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Community and CommunicationOratory and Politics in Republican Rome$
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Catherine Steel and Henriette van der Blom

Print publication date: 2013

Print ISBN-13: 9780199641895

Published to Oxford Scholarship Online: January 2013

DOI: 10.1093/acprof:oso/9780199641895.001.0001

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PRINTED FROM OXFORD SCHOLARSHIP ONLINE (oxford.universitypressscholarship.com). (c) Copyright Oxford University Press, 2021. All Rights Reserved. An individual user may print out a PDF of a single chapter of a monograph in OSO for personal use. date: 28 September 2021

Marcus Junius Brutus the Orator: Between Philosophy and Rhetoric

Marcus Junius Brutus the Orator: Between Philosophy and Rhetoric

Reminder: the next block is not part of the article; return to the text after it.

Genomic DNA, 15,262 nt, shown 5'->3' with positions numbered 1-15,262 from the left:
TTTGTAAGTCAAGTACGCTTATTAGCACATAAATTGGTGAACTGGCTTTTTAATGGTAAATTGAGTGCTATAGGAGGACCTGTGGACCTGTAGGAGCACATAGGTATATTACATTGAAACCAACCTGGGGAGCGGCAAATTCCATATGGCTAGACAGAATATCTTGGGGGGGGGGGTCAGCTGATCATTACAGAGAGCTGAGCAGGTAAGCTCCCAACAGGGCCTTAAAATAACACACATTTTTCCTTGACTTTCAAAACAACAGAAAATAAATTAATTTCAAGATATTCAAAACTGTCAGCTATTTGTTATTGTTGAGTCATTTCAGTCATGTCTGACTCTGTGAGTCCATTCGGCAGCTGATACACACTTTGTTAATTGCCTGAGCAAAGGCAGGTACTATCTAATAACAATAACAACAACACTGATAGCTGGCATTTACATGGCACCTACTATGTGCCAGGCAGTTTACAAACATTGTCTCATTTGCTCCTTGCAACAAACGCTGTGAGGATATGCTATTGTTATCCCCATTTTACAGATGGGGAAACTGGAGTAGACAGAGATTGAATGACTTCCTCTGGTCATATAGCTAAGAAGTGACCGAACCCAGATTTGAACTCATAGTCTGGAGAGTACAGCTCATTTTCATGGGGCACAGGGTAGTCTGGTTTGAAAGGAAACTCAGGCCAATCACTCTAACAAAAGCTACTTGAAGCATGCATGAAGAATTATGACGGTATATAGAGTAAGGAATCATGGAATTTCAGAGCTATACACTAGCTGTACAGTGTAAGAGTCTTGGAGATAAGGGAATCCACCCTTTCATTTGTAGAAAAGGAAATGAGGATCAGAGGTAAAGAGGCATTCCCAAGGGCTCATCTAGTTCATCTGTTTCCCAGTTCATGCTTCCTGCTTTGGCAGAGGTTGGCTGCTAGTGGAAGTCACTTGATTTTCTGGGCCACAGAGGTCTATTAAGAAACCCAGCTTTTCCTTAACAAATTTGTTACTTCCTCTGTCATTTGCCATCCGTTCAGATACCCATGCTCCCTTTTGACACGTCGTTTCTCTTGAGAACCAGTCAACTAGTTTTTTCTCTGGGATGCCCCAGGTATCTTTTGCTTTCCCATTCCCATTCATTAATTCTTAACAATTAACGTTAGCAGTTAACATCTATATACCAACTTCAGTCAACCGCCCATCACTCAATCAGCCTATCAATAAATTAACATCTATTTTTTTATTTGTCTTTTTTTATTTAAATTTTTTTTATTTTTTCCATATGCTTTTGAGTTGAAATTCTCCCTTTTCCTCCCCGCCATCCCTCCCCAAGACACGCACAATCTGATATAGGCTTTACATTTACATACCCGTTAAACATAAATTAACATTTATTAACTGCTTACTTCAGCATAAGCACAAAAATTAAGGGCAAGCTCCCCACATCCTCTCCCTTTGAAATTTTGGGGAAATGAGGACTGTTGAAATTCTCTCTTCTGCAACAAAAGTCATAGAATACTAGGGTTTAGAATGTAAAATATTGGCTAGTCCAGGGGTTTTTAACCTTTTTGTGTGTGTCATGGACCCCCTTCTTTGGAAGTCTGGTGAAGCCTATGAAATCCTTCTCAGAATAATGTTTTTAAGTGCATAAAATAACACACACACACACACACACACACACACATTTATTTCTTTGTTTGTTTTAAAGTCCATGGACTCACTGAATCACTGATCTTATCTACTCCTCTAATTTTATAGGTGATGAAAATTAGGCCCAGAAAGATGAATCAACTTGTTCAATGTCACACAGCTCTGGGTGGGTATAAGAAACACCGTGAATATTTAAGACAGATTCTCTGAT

Chapter:
(p.315) 18 Marcus Junius Brutus the Orator: Between Philosophy and Rhetoric
Source:
Community and Communication
Author(s):

Andrea Balbo

Publisher:
Oxford University Press
DOI:10.1093/acprof:oso/9780199641895.003.0019

Marcus Iunius Brutus was one of the most important politicians active at the end of the Republic. Cicero gives a very positive judgment of Brutus’ oratorical skills, but none of his speeches has survived complete, and the fragments of his orations have not aroused much interest among scholars. This chapter provides a re-evaluation both of Brutus’ eloquence and its links with his understanding of philosophy, and of his relationship with contemporary Roman politicians and parties. The links between Brutus’ speeches and politics are clear and important: all his orations are connected with some of the most difficult situations during the late Roman republic: Pompeius’ dictatorship (52 bc); the defences of Titus Annius Milo (52 bc) and king Deiotarus (47 bc); the laudatio of Cato Uticensis (45 bc); and the oratio in contio Capitolina, pronounced the day after Caesar’s death.

Keywords:   oratory, politics, Brutus, philosophy

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